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Welcome To Our Blog
On this Blog you will find articles about our activities and archives from 3 of the Guild's Web pages:
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Friday, July 1, 2016

Show & Tell / July- September 2016

Three Storied Rugs ! 

This is a selection of rugs from our September 2015 Exhibition, held at the Beaconsfield Library and at Centennial Hall.

Gnome by Muriel Wilson (1979)

Gnome Hooked By My Mother
Rug by Muriel Wilson - Story by Cathy Wilson

This rug was hooked in 1979 when my mother was a student of Lois's. She used #3 cut wool that she dyed herself at her rug hooking classes. My parents had a cottage in Vermont at that time and subscribed to Yankee Magazine. The idea to hook a Gnome came from the illustration on the cover of the Magazine. I started hooking with Judith when my mother no longer lived at home and resided in a group home where she received medical care. At each visit I would bring my Pig rug to show her, and at each of these visits she did a critique that was quite harsh at times. I hook primitives using #6 or #8 cut wool and don't pay attention to details as my mother did . Thus the criticism. After my mother passed away, my two sisters and I had lots of difficulty deciding who got what rug. We now proudly have her rugs displayed in our homes where we give our own “show and tell” to any guests who ask .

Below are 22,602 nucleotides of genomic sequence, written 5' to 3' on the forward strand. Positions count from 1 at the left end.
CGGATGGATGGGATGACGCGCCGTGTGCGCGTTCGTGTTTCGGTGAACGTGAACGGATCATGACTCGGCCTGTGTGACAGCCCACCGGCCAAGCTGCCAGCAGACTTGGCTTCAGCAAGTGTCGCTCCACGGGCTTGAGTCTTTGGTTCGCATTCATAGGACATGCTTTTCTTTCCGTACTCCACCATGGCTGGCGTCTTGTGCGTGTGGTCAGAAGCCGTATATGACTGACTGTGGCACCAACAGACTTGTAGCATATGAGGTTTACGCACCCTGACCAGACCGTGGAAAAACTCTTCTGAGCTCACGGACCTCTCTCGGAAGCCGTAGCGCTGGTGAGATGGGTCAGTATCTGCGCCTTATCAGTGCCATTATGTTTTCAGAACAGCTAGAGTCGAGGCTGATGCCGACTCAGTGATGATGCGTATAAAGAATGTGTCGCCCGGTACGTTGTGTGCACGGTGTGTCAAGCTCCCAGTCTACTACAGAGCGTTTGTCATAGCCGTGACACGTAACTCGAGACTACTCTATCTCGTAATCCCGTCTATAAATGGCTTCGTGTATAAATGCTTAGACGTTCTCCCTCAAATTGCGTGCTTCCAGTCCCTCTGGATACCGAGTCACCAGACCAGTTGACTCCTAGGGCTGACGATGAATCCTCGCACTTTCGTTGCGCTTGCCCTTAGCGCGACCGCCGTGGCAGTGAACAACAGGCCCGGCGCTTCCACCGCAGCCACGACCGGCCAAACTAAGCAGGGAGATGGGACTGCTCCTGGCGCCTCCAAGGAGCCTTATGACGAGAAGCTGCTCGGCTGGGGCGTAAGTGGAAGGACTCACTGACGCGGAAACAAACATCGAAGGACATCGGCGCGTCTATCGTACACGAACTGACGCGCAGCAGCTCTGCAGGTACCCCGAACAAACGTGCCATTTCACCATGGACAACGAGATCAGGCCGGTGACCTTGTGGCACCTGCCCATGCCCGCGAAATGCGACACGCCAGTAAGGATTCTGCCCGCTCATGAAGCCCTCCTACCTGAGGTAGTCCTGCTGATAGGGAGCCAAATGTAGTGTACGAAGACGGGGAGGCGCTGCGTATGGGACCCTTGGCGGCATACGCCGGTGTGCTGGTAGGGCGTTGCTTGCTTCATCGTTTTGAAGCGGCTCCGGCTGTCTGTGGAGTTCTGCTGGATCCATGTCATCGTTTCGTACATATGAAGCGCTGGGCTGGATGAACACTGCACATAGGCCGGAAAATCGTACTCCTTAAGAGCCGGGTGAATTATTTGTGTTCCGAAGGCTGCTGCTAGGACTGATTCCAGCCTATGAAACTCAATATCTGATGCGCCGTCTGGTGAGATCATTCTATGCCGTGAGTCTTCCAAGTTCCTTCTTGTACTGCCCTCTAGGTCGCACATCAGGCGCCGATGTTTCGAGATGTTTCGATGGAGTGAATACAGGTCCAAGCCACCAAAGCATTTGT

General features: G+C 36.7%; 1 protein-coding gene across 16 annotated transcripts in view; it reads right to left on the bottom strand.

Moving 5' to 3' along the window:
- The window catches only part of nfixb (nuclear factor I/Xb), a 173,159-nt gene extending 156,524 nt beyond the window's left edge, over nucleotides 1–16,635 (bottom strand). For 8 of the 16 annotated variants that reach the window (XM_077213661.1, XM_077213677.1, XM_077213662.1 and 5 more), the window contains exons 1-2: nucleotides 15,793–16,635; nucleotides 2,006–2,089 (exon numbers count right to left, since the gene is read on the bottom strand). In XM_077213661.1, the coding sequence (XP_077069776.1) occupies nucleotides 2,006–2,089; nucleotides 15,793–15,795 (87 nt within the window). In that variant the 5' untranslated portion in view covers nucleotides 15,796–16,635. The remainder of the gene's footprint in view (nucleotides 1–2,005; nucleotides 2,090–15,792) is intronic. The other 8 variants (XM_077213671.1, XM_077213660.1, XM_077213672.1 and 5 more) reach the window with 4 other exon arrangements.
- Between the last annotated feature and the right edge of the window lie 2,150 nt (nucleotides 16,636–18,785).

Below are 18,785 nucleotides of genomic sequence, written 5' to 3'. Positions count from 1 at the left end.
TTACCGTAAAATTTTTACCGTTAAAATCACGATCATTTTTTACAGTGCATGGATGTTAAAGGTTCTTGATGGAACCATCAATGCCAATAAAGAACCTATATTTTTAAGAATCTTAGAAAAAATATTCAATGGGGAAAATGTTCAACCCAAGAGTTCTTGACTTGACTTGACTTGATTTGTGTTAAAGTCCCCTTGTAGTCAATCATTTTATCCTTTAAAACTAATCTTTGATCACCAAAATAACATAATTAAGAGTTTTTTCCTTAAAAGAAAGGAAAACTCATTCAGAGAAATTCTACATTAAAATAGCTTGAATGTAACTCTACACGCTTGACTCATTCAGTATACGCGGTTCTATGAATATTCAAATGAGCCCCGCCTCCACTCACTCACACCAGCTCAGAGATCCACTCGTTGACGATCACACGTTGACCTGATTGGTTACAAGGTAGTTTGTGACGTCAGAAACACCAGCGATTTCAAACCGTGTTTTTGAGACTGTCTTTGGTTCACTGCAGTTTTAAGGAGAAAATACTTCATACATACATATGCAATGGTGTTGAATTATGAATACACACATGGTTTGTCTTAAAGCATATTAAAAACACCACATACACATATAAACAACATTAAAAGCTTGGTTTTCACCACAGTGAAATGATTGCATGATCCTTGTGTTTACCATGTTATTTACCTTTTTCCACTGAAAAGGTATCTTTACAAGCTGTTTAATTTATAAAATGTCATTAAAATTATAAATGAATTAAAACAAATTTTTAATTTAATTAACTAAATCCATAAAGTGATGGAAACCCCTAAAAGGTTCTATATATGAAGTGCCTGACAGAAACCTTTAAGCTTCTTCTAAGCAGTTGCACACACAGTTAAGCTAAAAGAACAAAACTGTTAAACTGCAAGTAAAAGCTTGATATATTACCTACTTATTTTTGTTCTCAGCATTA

The Yellow House - Isabelle Rollin (2016)

The Yellow House
Isabelle Rollin
36” x 50”

This rug brings back fond memories of having lived in this house for 20 years. While trying to fit in most of the existing elements,  the landscape seemed to form itself around the house as I worked on it. I hooked this piece using #6 cut with recycled wool as found, so the hunt for colors was a challenge on its own. This happy rug hangs in our new home, and I am glad I made it with love for it gives back much joy.

Grampy's Oxwn Adventure - Carolyn Ells (2007)

Grampy’s Oxen Adventure
Carolyn Ells, 2007. #4 cut on linen.

I designed this rug from a photograph taken by my father in December 1972. We are in the Annapolis Valley, Nova Scotia, on my grandparents’ farm. My grandfather hitched his oxen to a wagon, loaded on four of us grandchildren, my father and a sharp axe, and we were off to chop down a Christmas tree. It was a slow plod for Lion and Bright up the dirt road, along the grassy edge of the field, to the woods. After a careful selection of a suitable Christmas tree, Grampy had us step back to a safe distance as he swung the axe. Soon after we were loaded back on the wagon with our prize, and the oxen took us back to the farmhouse to decorate it.